Most chip architectures and compilers do a pretty decent job working together to automatically populated the various caches with the right data and instructions in order to achieve better performance. Sometime however, a programmer can provide a hint to the compiler about what data might be needed in advance of time, thus allowing the compiler to emit instruction that will fetch the data from RAM to the cache while the CPU is busy doing other processing, thus making sure the data is available in the cache when the CPU gets around to needing it.

The way to do this with GCC and G++ is to use the built-in pre-fetch function:

void __builtin_prefetch( const void *addr, int rw,  int locality );

The built-in pre-fetch function will cause the compiler to emit instructions that will pre-populate the cache with the data at address addr. Note that it is allowed to provide an illegal address to pre-fetch.

The optional rw parameter indicated whether the requested access is for read purposes or write (1 denotes read/write access while 0 denotes read only), whereas the optional locality parameter describes the temporal locality of the data. That is, the degree to which it is likely the same data will be used again soon and therefore whether or not to keep the data in the cache after it is used (0 means “do not keep at all” and 3 denotes “keep as long as possible”).

As an usage example, consider the common operation of traversing a linked list. Typically, we iterate over the list, processing each item in turn and then progressing to the next list item:

while (!item) {
  item->field++;
  // more processing...
  item++
}

Using the built-in pre-fetch function, we can write the same code like this:

while (!item) {
  // Not NULL check since invalid addr OK
  __builtin_prefetch(item->next, 1, 1) ;
  item->field++;
  // more processing...
  item++
}

Adding the pre-fetch call will allow the compiler to issue instructions that will get the CPU to start the transaction that will get the data for the next item fetched from the main RAM to the cache while processing the current field which is in the cache. With any luck, by the time the CPU finished processing the current item, the next item will have already been pre-fetched and populated the cache, just in time for it being processed.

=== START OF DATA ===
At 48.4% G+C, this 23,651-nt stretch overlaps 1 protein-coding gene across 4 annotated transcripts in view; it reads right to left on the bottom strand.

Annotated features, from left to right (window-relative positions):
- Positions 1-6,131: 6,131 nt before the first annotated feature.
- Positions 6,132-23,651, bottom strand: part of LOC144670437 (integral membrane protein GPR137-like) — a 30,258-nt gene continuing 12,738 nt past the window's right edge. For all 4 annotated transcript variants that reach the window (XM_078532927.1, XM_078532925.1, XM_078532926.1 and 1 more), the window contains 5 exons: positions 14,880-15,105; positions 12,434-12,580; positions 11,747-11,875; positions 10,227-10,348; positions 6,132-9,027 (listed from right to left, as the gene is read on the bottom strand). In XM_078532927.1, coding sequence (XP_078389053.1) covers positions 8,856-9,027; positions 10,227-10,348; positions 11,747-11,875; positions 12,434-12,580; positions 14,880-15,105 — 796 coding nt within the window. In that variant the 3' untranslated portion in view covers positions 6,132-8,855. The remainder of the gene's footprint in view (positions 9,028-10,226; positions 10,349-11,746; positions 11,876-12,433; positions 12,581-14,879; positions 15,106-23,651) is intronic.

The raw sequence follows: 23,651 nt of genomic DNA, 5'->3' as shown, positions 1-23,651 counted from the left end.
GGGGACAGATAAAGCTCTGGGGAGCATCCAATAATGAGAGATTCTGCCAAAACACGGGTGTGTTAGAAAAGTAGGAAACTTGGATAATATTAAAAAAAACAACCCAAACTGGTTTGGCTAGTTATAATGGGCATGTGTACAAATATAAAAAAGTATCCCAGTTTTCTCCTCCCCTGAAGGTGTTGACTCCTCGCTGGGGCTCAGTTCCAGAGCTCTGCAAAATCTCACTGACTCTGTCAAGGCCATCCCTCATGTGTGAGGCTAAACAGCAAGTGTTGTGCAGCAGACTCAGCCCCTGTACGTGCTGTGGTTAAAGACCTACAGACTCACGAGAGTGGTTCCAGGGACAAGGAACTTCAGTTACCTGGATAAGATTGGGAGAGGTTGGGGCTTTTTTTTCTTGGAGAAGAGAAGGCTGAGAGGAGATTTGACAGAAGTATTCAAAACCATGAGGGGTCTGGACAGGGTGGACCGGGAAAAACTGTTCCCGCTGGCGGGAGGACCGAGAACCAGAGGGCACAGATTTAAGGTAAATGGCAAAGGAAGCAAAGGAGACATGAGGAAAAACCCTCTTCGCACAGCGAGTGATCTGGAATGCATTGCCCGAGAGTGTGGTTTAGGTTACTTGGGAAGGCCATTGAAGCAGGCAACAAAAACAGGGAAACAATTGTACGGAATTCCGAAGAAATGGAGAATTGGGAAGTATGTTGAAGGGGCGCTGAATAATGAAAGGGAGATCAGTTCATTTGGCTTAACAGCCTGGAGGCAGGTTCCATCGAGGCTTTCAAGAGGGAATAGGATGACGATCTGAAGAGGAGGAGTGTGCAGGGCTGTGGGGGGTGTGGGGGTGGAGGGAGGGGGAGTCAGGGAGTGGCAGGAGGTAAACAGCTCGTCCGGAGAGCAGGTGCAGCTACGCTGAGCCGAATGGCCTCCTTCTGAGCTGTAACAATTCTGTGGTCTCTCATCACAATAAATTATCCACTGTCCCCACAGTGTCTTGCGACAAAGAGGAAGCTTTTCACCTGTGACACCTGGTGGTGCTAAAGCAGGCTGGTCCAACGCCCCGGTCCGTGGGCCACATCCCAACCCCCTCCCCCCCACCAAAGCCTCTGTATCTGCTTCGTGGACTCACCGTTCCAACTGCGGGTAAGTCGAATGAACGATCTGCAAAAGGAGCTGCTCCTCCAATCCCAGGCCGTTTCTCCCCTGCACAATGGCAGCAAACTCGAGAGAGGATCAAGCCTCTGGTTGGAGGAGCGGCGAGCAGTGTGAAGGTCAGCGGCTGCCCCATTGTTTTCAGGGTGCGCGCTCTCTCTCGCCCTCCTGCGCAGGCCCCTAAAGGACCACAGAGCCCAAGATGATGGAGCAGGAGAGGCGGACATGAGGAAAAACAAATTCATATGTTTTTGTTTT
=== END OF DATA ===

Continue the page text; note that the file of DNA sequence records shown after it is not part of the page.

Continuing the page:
Proper use of pre-fetching and cache pre-populating can sometime have a dramatic effect on the performance of some kinds of computer programs.

Branch annotation

Branches in program code path, such as those that happen due to an if statement, are challenging for modern CPUs. As most modern day CPUs makes use of multiple pipelines of instructions that execute in parallel, a branch in a program is problematic since the CPU does not know for sure in advance which branch will be taken until it has executed the entire instructions that lead up to the branch, thus stalling the pipeline.

The solution taken by CPU makers for this problem is the introduction of branch prediction logic into the CPU which tries to estimate which branch will be taken and try to advance with the pipeline based on that estimation. If the assumption is later proved to be wring, the CPU aborts the pipeline and starts over; a costly business.

As you probably have guessed by now though, we can use the knowledge we have as programmers about the program flow and hint the compiler about the chances that a certain branch, or if statement, will be taken or not. The compiler in turn, will use this information to bias the CPU to prefer to proceed with the most probable branch, the one least likely to cause a hazard and an abort of the pipeline.

Other benefits are that the compiler can re-order the binary code such that the code most likely to execute in a branch will be closest to the branch instruction itself, thus preserving code locality and therefore assisting caching.

Providing the GCC and G++ compilers with the probable outcome of a branch, we use the built-in expect function:

__builtin_expect(!!(x), e)

The function is used by applying it to a branch predicate, such as in the following example:

if(__builtin_expect(!!(condition), 1)) { ... }

The x parameter to the built-in expect function is the predicate we test in the if statement and the e parameter is the most likely outcome of evaluating the predicate as a Boolean value: true or false.

Often, the built-in expect function is wrapped for convenience using two macros. Such is the case in the Linux kernel source, for example -

#define likely(x)	__builtin_expect(!!(x), 1)
#define unlikely(x)	__builtin_expect(!!(x), 0)

Using these macros, the usage becomes the following, which is much more readable:

if(likely(condition)) {...}

It should be noted that GCC also provide a run time parameter -fprofile-arcs, which can profile the code for the actual statistics for each branch and the use of it should be prefered above guessing.

Conclusion

We have detailed above several note worthy way to providing hints to GCC and G++ compilers about your code behaviour in run time, hints that allow the compiler to better optimise your code and therefore achieve superior performance. Making a habit of using these hints as part of your normal code writing routine can easily provide substantial returns on a long enough scale.

Care should be taken however, to not get these hints wrong, as there is nothing worse then providing your compiler with the wring hint and thus “pessimising” your code instead of optimising it.